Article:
In today’s ExchangeWire news digest: Oracle wins the bid to take over TikTok’s US operations, but reports have surfaced that it will not be permitted to use the app’s original source code; Facebook lodges a fresh appeal to delay the termination of the EU-US Privacy Shield; and Google partners with CRA to integrate Australian radio into its Nest devices.
Oracle wins TikTok bid, but ByteDance guards source code
After weeks of speculation around the future of TikTok in America, parent company ByteDance has chosen software heavyweight Oracle as its US tech partner. The result comes as a surprise to some after rival firm Microsoft and partner Walmart were pegged as the most likely to win the bid for the short-form video app’s US operations.
Despite winning the bid, reports that surfaced over the weekend suggest that the deal will not include the original algorithm behind the popular app. According to a source cited by South China Morning Post, the US team will be expected to develop a new code for TikTok’s US arm. ByteDance had told potential bidders and US authorities of this decision, reported the anonymous source.
The move follows new restrictions on the export of any native technology to the US imposed by the Chinese government earlier this month. The new regulation stipulates that Chinese firms must gain official permission from the government to sell their software abroad.
There are conflicting reports around how, if at all, the “no algorithm” condition will impact on TikTok’s survival in America. No doubt, it will continue to receive close attention.
Facebook sets to block EU data transfer suspension
Facebook is reportedly preparing to launch a fresh appeal to stop EU regulators from forcing it to stop making transatlantic data transfers. The appeal follows the EU’s pivotal decision to effectively kill the data agreement between the two blocs, referred to as the EU-US Privacy Shield, in July.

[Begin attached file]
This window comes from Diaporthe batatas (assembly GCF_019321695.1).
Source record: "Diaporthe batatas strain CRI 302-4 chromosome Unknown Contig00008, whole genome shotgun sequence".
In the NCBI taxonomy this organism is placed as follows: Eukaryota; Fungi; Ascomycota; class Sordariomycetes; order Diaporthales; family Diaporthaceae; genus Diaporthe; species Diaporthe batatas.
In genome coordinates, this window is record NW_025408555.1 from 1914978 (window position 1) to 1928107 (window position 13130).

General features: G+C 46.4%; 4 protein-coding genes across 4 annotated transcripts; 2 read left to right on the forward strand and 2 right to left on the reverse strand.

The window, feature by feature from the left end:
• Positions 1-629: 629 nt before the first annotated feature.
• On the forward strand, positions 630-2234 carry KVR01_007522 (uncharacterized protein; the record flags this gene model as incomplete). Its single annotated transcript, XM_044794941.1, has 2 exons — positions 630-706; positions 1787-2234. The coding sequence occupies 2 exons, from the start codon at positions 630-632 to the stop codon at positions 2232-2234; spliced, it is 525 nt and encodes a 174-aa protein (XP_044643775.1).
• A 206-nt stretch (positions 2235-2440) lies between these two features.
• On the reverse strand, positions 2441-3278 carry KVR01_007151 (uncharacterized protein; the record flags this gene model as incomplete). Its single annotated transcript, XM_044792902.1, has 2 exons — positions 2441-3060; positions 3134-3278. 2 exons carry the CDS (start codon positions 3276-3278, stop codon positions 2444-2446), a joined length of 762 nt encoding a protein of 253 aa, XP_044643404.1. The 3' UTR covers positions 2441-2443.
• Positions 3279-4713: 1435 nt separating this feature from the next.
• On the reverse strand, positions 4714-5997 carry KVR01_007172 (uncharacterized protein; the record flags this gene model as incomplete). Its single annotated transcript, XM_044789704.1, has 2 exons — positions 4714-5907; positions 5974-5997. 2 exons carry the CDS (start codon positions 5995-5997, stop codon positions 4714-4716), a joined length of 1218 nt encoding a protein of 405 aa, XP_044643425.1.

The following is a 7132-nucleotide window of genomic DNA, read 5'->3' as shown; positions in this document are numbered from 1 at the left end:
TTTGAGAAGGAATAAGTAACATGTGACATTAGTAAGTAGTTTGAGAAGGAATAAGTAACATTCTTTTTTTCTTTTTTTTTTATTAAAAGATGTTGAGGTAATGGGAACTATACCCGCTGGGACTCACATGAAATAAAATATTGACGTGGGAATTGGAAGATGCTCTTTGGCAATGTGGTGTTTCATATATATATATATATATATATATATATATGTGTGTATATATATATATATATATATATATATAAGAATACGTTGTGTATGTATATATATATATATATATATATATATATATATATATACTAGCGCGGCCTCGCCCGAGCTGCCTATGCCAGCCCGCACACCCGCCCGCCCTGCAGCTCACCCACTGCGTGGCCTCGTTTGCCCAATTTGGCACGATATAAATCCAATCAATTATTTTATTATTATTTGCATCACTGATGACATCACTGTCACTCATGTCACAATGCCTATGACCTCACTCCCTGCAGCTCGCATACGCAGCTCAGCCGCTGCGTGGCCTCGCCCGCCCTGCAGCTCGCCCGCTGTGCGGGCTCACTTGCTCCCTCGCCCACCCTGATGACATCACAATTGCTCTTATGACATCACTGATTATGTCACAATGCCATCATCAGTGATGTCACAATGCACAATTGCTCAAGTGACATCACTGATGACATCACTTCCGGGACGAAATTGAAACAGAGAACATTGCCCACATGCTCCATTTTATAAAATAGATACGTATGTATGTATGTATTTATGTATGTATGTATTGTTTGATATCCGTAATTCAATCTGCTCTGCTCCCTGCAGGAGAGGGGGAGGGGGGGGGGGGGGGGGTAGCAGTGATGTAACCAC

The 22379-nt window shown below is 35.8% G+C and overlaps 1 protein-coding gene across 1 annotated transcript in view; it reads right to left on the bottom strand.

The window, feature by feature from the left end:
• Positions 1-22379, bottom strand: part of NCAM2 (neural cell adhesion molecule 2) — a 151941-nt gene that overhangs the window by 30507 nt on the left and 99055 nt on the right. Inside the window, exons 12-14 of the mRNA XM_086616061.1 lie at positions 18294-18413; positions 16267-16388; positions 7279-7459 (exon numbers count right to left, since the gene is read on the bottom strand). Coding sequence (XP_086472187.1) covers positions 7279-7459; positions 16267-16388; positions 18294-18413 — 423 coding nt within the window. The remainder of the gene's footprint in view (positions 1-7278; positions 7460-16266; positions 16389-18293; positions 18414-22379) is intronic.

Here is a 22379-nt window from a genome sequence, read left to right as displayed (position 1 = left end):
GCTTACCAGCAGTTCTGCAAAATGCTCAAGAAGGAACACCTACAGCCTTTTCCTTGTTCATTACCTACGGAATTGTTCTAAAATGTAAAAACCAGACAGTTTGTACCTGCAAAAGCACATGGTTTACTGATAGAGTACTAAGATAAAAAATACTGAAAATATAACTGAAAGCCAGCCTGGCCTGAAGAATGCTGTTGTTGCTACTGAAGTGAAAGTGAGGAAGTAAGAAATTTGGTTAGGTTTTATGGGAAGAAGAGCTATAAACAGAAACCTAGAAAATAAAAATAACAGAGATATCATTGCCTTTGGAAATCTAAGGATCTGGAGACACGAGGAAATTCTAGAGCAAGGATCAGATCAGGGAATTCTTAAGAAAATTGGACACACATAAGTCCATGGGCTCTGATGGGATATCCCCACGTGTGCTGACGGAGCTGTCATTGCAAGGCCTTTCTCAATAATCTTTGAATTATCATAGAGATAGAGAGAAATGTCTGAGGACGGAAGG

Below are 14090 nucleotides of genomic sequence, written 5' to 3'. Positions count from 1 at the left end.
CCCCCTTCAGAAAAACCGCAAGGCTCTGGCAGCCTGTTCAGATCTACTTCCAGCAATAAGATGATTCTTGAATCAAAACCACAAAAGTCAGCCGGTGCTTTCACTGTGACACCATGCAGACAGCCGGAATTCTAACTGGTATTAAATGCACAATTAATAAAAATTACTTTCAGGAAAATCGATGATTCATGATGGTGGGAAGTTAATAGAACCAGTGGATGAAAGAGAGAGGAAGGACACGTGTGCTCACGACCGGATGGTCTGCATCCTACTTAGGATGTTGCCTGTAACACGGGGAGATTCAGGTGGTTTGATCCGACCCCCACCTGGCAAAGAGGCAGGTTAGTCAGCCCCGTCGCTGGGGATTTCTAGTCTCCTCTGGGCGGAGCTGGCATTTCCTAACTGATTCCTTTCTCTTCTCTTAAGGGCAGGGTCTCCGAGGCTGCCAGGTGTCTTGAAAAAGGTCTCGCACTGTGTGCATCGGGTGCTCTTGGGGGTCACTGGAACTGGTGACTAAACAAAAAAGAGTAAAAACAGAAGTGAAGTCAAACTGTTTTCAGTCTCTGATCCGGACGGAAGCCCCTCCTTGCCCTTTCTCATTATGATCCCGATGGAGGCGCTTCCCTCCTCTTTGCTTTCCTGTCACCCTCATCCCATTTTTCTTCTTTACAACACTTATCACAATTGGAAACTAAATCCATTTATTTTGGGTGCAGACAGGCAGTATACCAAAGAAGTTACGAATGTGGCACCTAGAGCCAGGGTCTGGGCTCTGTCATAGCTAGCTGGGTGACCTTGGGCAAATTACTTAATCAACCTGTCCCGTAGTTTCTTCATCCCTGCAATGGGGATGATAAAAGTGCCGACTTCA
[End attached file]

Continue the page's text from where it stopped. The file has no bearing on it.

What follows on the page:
News has now emerged that the US-based tech giant has lodged an appeal for the decision to be reviewed with judges in Ireland. The move follows an announcement made by the social media giant last week that it had received a preliminary order to suspend transatlantic transfers from Ireland’s Data Protection Commission (DPC), the firm’s chief EU data regulator.
Facebook confirmed the filing, telling TechCrunch “A lack of safe, secure and legal international data transfers would have damaging consequences for the European economy. We urge regulators to adopt a pragmatic approach until a sustainable long-term solution can be reached.”
The firm also reportedly stated that it believed the preliminary order is rash as it expects new regulatory guidance to emerge. Facebook declined to give any more insight into its expectations for this anticipated guidance, nor any further details regarding its decision. However, many commentators recognise the filing as an attempt by the firm to delay the suspension from being ratified.
Australian radio industry reaches content deal with Google
Australia’s radio industry has signed an extended content deal with Google to have the industry’s official aggregator app integrated on its Nest devices. The inclusion of Radio App will see over 350 Australian radio stations become available via voice command on Google Nest speakers and displays.
With a reported 17% of Australians owning a smart speaker, and 82% of those owners reportedly having Google Nest devices, the deal could prove a lifeline for an industry that has struggled amidst COVID-19.
According to Joan Warner, head of Commercial Radio Australia (CRA), the integration, which spanned 18 months, is part of a larger and ongoing partnership between the tech giant and the industry. Warner pointed out the commercial opportunities, stating that the deal is “good news for advertisers looking to invest in audio, as the growth in smart speaker ownership and radio’s presence on these devices, strengthens radio’s position and reach.”
Managing director of Google Australia and New Zealand, Mel Silva, stated that “it is great to see the results of our partnership become available for Australian radio listeners and Google Nest owners – and by making this radio content discoverable, it will provide incredible value for local radio stations and advertisers too.”
The deal marks more positive news for Google in Australia, with the tech giant having been widely criticised for its response to the ACCC’s proposed News Media Bargaining Code.